The Organization Of U.S. Health Care

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The Organization of U.S. Health Care

The Organization of U.S. Health Care


Health care in the United States is provided by many separate legal entities. Health care facilities are largely owned and operated by the private sector. Health insurance is primarily provided by the private sector, with the exception of programs such as Medicare, Medicaid, TRICARE, the Children's Health Insurance Program and the Veterans Health Administration.

The Organization of U.S. Health Care

At least 15.3% of the population is completely uninsured, and a substantial additional portion of the population (35%) is "underinsured", or not able to cover the costs of their medical needs. More money per person is spent on health care in the United States than in any other nation in the world, and a greater percentage of total income in the nation is spent on health care in the U.S. than in any United Nations member state except for East Timor. Despite the fact that not all citizens are covered, the United States has the third highest public healthcare expenditure per capita. A 2001 study in five states found that medical debt contributed to 62% of all personal bankruptcies. Since then, health costs and the numbers of uninsured and underinsured have increased.

Active debate about health care reform in the United States concerns questions of a right to health care, access, fairness, efficiency, cost, and quality. Many have argued that the system does not deliver equivalent value for the money spent. The US pays twice as much yet lags behind other wealthy nations in such measures as infant mortality and life expectancy, though the relation between these statistics to the system itself is debated. Currently, the U.S. has a higher infant mortality rate than most of the world's industrialized nations.[nb 1] The United States life expectancy lags 42nd in the world, after most rich nations, lagging last of the G5 (Japan, France, Germany, UK, USA) and just after Chile (35th) and Cuba (37th).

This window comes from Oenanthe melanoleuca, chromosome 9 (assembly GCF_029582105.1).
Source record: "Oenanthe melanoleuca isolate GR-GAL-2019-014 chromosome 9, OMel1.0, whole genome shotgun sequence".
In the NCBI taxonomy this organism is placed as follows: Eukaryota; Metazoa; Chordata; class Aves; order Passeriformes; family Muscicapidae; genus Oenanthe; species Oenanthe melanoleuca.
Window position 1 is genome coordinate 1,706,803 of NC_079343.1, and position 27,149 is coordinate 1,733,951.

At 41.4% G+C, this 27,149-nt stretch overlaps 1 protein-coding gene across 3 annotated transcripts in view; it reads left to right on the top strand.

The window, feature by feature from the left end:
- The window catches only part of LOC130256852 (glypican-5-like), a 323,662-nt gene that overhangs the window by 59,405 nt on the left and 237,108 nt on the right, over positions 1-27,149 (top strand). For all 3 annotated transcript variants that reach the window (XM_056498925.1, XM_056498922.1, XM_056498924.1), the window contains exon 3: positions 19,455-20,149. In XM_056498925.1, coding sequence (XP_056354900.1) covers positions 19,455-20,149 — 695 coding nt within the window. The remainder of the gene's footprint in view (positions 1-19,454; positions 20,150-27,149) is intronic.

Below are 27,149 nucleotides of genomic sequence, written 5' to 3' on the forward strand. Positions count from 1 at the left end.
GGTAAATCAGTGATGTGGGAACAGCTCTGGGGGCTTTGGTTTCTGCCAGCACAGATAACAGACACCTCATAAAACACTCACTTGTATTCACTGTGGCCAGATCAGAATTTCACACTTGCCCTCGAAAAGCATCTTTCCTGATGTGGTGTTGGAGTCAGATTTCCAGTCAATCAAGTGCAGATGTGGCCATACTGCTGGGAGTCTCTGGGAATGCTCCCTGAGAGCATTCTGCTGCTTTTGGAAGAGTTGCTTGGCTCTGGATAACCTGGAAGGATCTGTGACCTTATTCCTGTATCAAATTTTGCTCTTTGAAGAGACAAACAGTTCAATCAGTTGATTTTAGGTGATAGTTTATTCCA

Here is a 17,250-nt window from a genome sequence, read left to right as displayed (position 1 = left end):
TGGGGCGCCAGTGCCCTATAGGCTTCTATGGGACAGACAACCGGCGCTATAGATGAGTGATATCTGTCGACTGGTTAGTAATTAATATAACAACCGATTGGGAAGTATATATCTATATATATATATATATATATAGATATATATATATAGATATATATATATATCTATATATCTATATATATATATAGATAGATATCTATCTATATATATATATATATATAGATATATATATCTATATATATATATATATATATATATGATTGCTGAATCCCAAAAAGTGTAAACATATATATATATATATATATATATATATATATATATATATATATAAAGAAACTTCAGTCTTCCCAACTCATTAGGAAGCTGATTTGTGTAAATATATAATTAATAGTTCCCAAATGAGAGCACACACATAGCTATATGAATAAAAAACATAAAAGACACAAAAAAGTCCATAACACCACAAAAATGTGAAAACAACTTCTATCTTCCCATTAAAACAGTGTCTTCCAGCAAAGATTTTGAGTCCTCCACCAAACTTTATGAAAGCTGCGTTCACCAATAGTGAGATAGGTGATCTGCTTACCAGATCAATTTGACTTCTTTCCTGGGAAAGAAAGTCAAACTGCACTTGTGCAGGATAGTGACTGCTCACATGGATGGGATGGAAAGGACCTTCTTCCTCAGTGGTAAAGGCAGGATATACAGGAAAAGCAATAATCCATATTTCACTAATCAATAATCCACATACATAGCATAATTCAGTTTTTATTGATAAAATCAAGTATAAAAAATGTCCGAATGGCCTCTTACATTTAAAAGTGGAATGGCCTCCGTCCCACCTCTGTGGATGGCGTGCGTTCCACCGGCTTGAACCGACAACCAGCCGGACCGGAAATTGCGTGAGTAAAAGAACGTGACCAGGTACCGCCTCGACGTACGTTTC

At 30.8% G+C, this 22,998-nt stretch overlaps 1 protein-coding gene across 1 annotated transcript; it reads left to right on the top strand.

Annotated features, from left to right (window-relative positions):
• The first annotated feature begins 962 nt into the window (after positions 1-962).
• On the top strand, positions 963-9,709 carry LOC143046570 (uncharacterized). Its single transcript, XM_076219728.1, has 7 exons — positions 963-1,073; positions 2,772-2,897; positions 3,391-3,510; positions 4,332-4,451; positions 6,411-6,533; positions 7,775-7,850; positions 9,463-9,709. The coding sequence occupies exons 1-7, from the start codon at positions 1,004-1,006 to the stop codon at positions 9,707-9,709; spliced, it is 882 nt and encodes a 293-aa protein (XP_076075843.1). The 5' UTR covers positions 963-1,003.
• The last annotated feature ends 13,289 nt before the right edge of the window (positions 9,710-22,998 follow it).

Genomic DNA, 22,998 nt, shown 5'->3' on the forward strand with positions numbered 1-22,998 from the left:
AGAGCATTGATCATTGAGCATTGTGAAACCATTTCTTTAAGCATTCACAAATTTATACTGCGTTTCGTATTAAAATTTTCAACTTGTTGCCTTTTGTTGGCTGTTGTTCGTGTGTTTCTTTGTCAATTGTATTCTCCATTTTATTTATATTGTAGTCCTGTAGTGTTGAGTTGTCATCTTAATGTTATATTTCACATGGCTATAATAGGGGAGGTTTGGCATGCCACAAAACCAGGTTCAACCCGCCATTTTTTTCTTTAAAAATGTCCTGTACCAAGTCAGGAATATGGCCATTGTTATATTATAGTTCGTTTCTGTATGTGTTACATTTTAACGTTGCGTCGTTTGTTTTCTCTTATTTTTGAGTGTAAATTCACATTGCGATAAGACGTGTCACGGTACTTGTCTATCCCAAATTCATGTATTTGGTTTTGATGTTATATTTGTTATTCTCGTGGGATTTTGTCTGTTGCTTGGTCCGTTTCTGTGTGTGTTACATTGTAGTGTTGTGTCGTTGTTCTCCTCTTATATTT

The USA's life expectancy is ranked 50th in the world after the European Union (40th). The World Health Organization (WHO), in 2000, ranked the U.S. health care system as the highest in cost, first in responsiveness, 37th in overall performance, and 72nd by overall level of health (among 191 member nations included in the study). A 2008 report by the Commonwealth Fund ranked the United States last in the quality of health care among the 19 compared countries.

According to the Institute of Medicine of the United States National Academies, the United States is the "only wealthy, industrialized nation that does not ensure that all citizens have coverage" (i.e. some kind of insurance). The same Institute of Medicine report notes that "Lack of health insurance causes roughly 18,000 unnecessary deaths every year in the United States." while a 2009 Harvard study published in the American Journal of Public Health found a much higher figure of more than 44,800 excess deaths annually in the United States due to Americans lacking health ...
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